Agricultural grants

By Fetalai Tuilulu’u 20 March 2017, 12:00AM

Complaints over the fulfillment of a $10,000 Samoa Agriculture Competitiveness Enhancement Project funded by the Ministry of Agriculture and Fisheries have been explained away as a misunderstanding.

The concerns raised by the project participant were not only for himself he said, but also for others who were involved in the project.

“It is heartbreaking to know that so many within the Samoan community have doubts about opportunities to develop their families. 

“From the very start when we were trained we were told clearly that this project was worth $10,000, however we only get $5,000,” he said. 

“We were loaned $3,000 to start off with and were told that we didn’t have to pay it back. 

“At first we get $1,500, later on we got $3,500 which added together means we only got a further $5,000.

“They told us they would visit our project three times and yet on the second visit, we were told the project was over. 

“This project is not for rich people because they don’t have to worry about anything for we know they have everything. 

“These are the only projects that help us develop our families and this is also a good start for some families to earn money through developing a piggery. 

“But the way I see it, they just used us to do development for their Ministry.”

The source went on to say that all they want is to understand what’s going on with the other $5,000.

“Don’t get me wrong, but this is something that the government should look at.

“It’s really sad because we trusted them in doing this project and we worked very hard to bring good feedback for their Ministry’s project. 

“Yet they treated us like we don’t know how to do mathematics.” 

The complainant  went on to say that he and some men visited the Ministry to discuss the matter but they were just told the project was over. 

“How come it’s finished but we only get $5,000 out of $10,000?”

“We went there, we wanted to know what was going on, but Masina told us that the project is finished, with a saying ($1 le $1).

But the complainant replied, “Your $1 and the government $1 is confusing me.”

When contacted, the Ministry of Agriculture,  C.E.O. Tilafono David Hunter told the Samoa Observer that he understands the worry these concerns have caused within the Samoan community. 

He also said that misunderstandings of this nature are common.

“This is not new to the M.A.F., many have been coming to us complaining about matters about the projects but we do sort things out. 

 “Sometimes people are at fault for misunderstanding of how to go about the project,” he said.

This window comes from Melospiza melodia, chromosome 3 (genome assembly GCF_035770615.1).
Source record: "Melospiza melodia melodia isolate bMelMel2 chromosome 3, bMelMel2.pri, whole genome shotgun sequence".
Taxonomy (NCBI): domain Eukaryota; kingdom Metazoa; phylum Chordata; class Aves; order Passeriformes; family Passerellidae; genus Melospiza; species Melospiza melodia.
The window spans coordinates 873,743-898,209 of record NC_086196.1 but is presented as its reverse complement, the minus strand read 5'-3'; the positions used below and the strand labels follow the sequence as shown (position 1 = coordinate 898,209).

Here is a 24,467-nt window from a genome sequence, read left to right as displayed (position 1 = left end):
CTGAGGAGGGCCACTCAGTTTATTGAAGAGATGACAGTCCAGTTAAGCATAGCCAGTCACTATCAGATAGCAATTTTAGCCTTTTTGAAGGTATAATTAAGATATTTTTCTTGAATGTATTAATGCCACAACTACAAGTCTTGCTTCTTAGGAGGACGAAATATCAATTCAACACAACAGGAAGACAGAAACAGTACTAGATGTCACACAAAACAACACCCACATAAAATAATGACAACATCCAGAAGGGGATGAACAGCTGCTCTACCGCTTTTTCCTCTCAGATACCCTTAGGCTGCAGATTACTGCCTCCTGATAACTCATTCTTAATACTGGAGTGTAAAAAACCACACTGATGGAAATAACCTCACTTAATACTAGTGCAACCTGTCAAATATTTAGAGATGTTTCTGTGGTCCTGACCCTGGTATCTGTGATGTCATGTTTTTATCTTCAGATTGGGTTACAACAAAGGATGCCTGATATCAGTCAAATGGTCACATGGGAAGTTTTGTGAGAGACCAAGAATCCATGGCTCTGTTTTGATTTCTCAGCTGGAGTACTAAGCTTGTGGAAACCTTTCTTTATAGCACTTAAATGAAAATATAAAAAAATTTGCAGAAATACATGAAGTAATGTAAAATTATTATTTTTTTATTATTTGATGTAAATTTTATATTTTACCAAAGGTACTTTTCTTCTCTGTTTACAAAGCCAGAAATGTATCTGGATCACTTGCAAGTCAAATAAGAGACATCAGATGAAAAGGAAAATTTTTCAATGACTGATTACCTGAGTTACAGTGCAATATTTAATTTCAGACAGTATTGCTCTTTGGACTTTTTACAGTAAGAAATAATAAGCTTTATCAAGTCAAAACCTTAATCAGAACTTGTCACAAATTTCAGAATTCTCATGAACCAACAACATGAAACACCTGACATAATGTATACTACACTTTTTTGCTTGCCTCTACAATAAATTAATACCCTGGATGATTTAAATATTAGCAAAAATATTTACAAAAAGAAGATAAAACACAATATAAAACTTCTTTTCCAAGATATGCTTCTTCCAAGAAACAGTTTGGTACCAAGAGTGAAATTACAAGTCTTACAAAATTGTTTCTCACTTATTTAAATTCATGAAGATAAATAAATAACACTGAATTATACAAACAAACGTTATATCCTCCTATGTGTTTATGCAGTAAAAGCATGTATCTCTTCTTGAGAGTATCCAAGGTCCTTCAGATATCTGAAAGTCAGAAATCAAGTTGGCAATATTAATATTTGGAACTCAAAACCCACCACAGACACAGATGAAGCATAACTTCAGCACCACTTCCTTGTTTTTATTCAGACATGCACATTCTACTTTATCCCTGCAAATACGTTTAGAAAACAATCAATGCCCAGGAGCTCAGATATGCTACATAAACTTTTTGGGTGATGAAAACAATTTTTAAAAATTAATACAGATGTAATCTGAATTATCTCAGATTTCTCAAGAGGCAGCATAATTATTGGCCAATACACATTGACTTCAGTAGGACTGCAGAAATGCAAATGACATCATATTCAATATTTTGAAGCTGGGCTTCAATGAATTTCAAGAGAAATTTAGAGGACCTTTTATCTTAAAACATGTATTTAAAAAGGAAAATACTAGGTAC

“It is also encouraging that so many people are standing up for their rights to understand every project funded by the government and to understand every detail of the issues. 

His officer, the Principal Safeguard and Matching Grant Program, Taito Tumau Peni explained that the project matters, the farmers’ contribution is 30% and 20% for labor and then the other 50% is from the grant. 

“Sometimes there is a misunderstanding and then normally the case is solved with most people, 

“So in this case, altogether the farmer has 50% and the other 50% goes to the grant. 

“So if the project is $10,000 tala, then that means $5,000 tala is the grant money for the farmer plus the $3,000 of the loan and the other $2,000, in kind, that’s the labour. 

“The farmers provide their own labour. 

“The grant (50%) from the government (Ministry) and farmer’s contribution (30% - from DBS loan system) is for the purpose of implementing priority activities (e.g. fence, tools, new stock, water system etc.) outlined on each beneficiary farmer’s business plan (that’s why training is done at the 1st stage, to train farmers on business plan concepts(S.B.E.C.), technical aspects from MAF’s Livestock and Crops Division)

Taito went on to explain how they inspect these matters. 

“This is how we do follow up inspections of these projects.

“Once the farmer’s loan has been approved, then we release 20% of that part.

Maybe he is referring to the 2nd tranche which is 50% of the grant. But 20% is the total amount of the 1st tranche/release. Release of the 50% depends on farmer’s implementation (utilization of farmer’s 30% contribution and 20% grant).

“For instance, if it’s $5,000, we have to release $1,500 first. 

“Then we go to inspect to see if the farmer has started working on this project.

“So once that’s confirmed, then we write up a report for it.

“It’s important that we do Follow up inspections to ensure that beneficiary farmers are properly using the funds to carry out improvement works to upgrade their farms 

“So we are required to prepare reports outlining the progress of each farmer’s project implementation reports based on the status of these projects. 

“If the implementation is satisfied during inspection and the total of submitted receipts to acquit 1st tranche and loan is verified, then we release 50% of the grant, then we release $2,500.

“How much we give out  the amount of 2nd tranche release depends on the implementing progress and status of the farm. 

“We have to be sure when it comes to matters like this. 

The government $1 and your $1 as mentioned is just the simple explanation that Masina was trying to make it easy for the man to understand the Matching Grant. 

“The owner’s contribution and the $1 of matching grant altogether will cost up $10,000. (Tālā le tālā – o lona uiga e afa le malo afa le farmer I le total cost o le projet a le farmer to’atasi. But the farmer’s half is divided into two categories. 30 % is cash contribution and 20% is the in-kind for labor.”

By Fetalai Tuilulu’u 20 March 2017, 12:00AM

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